Nick Bartz, Imaging Performance Partnership
President Obama on Monday unveiled a deficit reduction proposal that would include an increase to Medicare's imaging equipment utilization factor and the implementation of prior authorization for advanced imaging, as part of a broader proposal that would cut over $320 billion from Medicare and Medicaid over the next decade.
Taking its lead from MedPAC, the Whitehouse is seeking to update Medicare payments to more appropriately account for utilization of advanced imaging. Beginning in 2013, the president’s proposal would implement a “payment adjustment for advanced imaging equipment to account for higher levels of utilization for certain types of equipment.” It is unclear at this point whether the equipment utilization rate would be raised to 90%, as has been proposed in the past, or to some lower rate, but the Whitehouse is suggesting that its adjustment would save approximately $400 million over 10 years.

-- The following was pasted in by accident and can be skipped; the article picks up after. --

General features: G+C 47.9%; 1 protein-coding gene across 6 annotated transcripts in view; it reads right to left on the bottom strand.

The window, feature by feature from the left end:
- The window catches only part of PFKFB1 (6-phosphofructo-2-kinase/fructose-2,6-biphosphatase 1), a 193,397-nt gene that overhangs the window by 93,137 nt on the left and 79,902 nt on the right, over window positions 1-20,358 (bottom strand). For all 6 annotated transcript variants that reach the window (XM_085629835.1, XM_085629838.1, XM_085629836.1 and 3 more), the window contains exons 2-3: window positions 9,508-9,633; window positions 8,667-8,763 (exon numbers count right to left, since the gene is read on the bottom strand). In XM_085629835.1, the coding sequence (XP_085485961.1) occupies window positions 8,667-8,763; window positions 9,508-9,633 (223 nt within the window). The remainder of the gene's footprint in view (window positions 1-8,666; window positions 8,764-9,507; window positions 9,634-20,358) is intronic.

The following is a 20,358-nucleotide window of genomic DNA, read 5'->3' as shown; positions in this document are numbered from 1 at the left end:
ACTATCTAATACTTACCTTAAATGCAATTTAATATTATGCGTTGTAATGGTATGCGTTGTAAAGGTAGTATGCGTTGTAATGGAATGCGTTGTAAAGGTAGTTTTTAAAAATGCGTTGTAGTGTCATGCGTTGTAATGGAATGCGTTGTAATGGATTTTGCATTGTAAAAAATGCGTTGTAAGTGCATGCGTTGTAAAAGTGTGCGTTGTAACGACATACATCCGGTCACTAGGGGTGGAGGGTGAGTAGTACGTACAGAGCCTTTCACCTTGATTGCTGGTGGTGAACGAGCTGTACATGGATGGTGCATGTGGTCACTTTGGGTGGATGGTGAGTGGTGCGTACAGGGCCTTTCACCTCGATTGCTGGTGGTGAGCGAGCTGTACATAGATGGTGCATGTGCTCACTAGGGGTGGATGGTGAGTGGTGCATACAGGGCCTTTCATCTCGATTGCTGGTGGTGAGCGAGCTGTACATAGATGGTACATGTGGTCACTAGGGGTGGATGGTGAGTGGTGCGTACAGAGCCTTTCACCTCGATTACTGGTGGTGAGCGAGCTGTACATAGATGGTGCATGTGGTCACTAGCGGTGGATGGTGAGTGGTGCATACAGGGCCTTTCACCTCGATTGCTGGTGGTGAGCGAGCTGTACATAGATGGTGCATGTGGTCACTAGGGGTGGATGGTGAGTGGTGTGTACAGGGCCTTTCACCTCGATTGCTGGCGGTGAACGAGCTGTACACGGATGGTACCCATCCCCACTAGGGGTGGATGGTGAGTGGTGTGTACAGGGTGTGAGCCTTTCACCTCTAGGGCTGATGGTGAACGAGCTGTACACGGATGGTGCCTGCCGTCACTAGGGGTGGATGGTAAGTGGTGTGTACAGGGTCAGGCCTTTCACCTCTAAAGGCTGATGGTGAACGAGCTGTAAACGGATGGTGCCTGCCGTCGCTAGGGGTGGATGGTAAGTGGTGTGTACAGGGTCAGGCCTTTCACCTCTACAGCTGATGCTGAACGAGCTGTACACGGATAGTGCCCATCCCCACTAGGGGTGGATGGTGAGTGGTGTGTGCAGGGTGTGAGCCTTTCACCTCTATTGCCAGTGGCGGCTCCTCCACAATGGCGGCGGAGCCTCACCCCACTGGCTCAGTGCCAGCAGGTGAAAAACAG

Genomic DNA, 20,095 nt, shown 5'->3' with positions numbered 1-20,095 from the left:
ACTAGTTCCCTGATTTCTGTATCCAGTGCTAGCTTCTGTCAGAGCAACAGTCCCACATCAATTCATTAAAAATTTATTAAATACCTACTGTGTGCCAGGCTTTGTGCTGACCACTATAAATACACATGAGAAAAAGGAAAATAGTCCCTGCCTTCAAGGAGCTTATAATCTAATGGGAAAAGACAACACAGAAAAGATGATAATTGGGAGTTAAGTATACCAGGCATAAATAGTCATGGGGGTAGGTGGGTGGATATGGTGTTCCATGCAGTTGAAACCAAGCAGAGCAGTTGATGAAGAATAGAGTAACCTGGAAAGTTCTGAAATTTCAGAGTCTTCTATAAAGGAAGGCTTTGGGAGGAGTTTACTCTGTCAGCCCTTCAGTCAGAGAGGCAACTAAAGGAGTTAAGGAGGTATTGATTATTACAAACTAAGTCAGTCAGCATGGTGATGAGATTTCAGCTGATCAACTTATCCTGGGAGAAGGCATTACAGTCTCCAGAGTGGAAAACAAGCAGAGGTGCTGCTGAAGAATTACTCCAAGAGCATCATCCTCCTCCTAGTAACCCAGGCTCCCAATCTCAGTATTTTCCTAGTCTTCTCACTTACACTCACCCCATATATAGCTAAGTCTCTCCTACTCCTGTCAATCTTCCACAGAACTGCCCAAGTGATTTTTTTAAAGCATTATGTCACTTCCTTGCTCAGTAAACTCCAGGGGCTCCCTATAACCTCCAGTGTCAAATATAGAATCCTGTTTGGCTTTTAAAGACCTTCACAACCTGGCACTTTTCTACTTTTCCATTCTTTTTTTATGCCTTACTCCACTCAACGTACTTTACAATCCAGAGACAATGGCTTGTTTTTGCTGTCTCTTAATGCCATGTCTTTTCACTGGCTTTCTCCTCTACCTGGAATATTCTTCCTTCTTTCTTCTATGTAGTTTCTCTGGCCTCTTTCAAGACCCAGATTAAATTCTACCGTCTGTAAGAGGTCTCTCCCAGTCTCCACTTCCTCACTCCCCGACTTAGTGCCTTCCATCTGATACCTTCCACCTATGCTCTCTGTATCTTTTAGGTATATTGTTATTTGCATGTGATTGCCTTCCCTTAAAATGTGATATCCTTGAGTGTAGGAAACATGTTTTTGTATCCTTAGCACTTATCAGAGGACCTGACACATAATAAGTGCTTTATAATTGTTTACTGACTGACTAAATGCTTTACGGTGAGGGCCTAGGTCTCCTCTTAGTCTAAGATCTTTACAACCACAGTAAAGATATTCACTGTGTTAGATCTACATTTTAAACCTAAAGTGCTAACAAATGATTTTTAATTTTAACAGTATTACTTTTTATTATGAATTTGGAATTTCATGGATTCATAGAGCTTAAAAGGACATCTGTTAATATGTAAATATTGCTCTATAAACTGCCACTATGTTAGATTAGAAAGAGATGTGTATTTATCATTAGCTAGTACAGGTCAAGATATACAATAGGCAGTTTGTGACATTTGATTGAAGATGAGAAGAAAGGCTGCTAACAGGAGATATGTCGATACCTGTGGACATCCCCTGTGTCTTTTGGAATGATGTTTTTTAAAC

A second part of the president’s proposal would require physicians to obtain authorization prior to utilizing advanced imaging services in order to reduce the number of costly imaging exams ordered inappropriately. MedPAC proposed a similar preauthorization requirement earlier this year in its report to Congress; however their suggestion was that it should apply only to physicians who utilize advanced imaging significantly more than their peers. In contrast, the president’s proposal would submit all physicians to the pre-authorization requirement. Citing the experience of private insurance companies and a 2009 GAO report, the administration has suggested that this proposal could save approximately $900 million over 10 years.
The plan is designed as Obama's "starting offer" for the newly created debt “Super Committee,” which is charged with finding $1.5 trillion in savings by the end of November. Proposals to increase the equipment utilization rate and to implement the use of prior authorization for advanced imaging have faced stiff bi-partisan resistance in past budget negotiations, but given the magnitude of the Super-Committee’s debt reduction mandate, it seems likely that the measures may very well be seriously considered.